Science Fiction and Digital Technologies in Argentine and Brazilian Culture

Author: E. King
Publisher: Springer
ISBN: 1137338768
Format: PDF, ePub, Mobi
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Fictional narratives produced in Latin America often borrow tropes from contemporary science fiction to examine the shifts in the nature of power in neoliberal society. King examines how this leads towards a market-governed control society and also explores new models of agency beyond that of the individual.

Science Fiction in Argentina

Author: Joanna Page
Publisher: University of Michigan Press
ISBN: 0472053108
Format: PDF, ePub, Mobi
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It has become something of a critical commonplace to claim that science fiction does not actually exist in Argentina. This book puts that claim to rest by identifying and analyzing a rich body of work that fits squarely in the genre. Joanna Page explores a range of texts stretching from 1875 to the present day and across a variety of media-literature, cinema, theatre, and comics-and studies the particular inflection many common discourses of science fiction (e.g., abuse of technology by authoritarian regimes, apocalyptic visions of environmental catastrophe) receive in the Argentine context. A central aim is to historicize these texts, showing how they register and rework the contexts of their production, particularly the hallmarks of modernity as a social and cultural force in Argentina. Another aim, held in tension with the first, is to respond to an important critique of historicism that unfolds in these texts. They frequently unpick the chronology of modernity, challenging the linear, universalizing models of development that underpin historicist accounts. They therefore demand a more nuanced set of readings that work to supplement, revise, and enrich the historicist perspective.

Technology Literature and Digital Culture in Latin America

Author: Matthew Bush
Publisher: Routledge
ISBN: 1317548973
Format: PDF, ePub, Mobi
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Grappling with the contemporary Latin American literary climate and its relationship to the pervasive technologies that shape global society, this book visits Latin American literature, technology, and digital culture from the post-boom era to the present day. The volume examines literature in dialogue with the newest media, including videogames, blogs, electronic literature, and social networking sites, as well as older forms of technology, such as film, photography, television, and music. Together, the essays interrogate how the global networked subject has affected local political and cultural concerns in Latin America. They show that this subject reflects an affective mode of knowledge that can transform the way scholars understand the effects of reading and spectatorship on the production of political communities. The collection thus addresses a series of issues crucial to current and future discussions of literature and culture in Latin America: how literary, visual, and digital artists make technology a formal element of their work; how technology, from photographs to blogs, is represented in text, and the ramifications of that presence; how new media alters the material circulation of culture in Latin America; how readership changes in a globalized electronic landscape; and how critical approaches to the convergences, boundaries, and protocols of new media might transform our understanding of the literature and culture produced or received in Latin America today and in the future.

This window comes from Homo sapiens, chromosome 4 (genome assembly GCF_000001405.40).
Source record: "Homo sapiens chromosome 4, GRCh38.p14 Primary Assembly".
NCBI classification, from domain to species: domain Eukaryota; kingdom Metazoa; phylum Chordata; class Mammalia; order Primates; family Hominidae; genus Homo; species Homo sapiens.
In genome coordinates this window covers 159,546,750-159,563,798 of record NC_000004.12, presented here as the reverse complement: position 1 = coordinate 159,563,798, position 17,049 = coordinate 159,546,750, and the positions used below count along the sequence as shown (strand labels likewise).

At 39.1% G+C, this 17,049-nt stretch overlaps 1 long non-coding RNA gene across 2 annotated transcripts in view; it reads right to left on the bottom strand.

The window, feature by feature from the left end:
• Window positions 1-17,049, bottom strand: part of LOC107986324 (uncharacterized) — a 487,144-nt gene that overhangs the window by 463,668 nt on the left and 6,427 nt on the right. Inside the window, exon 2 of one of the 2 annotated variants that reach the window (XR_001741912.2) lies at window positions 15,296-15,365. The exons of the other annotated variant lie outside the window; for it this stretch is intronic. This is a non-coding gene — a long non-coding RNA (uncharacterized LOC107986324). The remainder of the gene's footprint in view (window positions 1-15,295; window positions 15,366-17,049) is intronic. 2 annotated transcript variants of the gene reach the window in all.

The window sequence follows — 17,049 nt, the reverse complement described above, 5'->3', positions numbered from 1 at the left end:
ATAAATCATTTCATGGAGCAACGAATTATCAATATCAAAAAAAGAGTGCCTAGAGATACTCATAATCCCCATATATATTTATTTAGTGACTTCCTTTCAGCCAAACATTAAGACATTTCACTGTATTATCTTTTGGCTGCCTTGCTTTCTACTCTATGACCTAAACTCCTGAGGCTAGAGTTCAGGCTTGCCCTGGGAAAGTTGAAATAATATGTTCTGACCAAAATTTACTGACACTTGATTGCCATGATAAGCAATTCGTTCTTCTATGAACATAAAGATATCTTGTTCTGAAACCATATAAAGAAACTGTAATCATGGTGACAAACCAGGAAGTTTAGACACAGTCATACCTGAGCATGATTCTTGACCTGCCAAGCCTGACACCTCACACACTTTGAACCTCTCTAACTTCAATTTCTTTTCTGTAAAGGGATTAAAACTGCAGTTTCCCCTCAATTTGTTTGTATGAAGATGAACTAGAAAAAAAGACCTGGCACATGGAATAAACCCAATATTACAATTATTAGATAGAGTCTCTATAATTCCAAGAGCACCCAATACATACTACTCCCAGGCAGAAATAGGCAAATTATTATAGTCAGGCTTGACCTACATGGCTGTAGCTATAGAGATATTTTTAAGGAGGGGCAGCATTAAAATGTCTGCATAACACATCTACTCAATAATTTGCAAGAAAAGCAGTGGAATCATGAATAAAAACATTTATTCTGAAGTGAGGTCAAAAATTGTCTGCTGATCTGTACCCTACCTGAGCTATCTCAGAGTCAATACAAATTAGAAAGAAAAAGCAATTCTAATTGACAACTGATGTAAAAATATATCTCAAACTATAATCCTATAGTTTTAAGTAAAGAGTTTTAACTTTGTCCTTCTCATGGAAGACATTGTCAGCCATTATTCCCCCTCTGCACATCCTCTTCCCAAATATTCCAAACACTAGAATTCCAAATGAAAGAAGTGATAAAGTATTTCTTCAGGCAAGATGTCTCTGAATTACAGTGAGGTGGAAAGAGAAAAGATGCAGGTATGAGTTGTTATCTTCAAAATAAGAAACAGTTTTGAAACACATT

Virtual Orientalism in Brazilian Culture

Author: E. King
Publisher: Springer
ISBN: 1137462191
Format: PDF, ePub, Docs
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Orientalist discourses in Brazilian culture are an expression of anxieties about the re-structuring of time and space in the network age. The book examines engagements with Japanese postmodern culture in Brazil, which emerge in relation to the history of Japanese immigration and through a series of European and North American discursive mediations.

Posthumanism and the Graphic Novel in Latin America

Author: Edward King
Publisher: UCL Press
ISBN: 191157650X
Format: PDF, ePub, Docs
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Latin America is experiencing a boom in graphic novels that are highly innovative in their conceptual play and their reworking of the medium. Inventive artwork and sophisticated scripts have combined to satisfy the demand of a growing readership, both at home and abroad. Posthumanism and the Graphic Novel in Latin America, which is the first book-length study of the topic, argues that the graphic novel is emerging in Latin America as a uniquely powerful force to explore the nature of twenty-first century subjectivity. The authors place particular emphasis on the ways in which humans are bound to their non-human environment, and these ideas are productively drawn out in relation to posthuman thought and experience. The book draws together a range of recent graphic novels from Argentina, Brazil, Chile, Mexico and Uruguay, many of which experiment with questions of transmediality, the representation of urban space, modes of perception and cognition, and a new form of ethics for a posthuman world. Praise for Posthumanism and the Graphic Novel in Latin America '...well-referenced and… well considered - the analyses it brings are overall well-executed and insightful...' Image and Narrative, Jan 2018, vol 18, no 4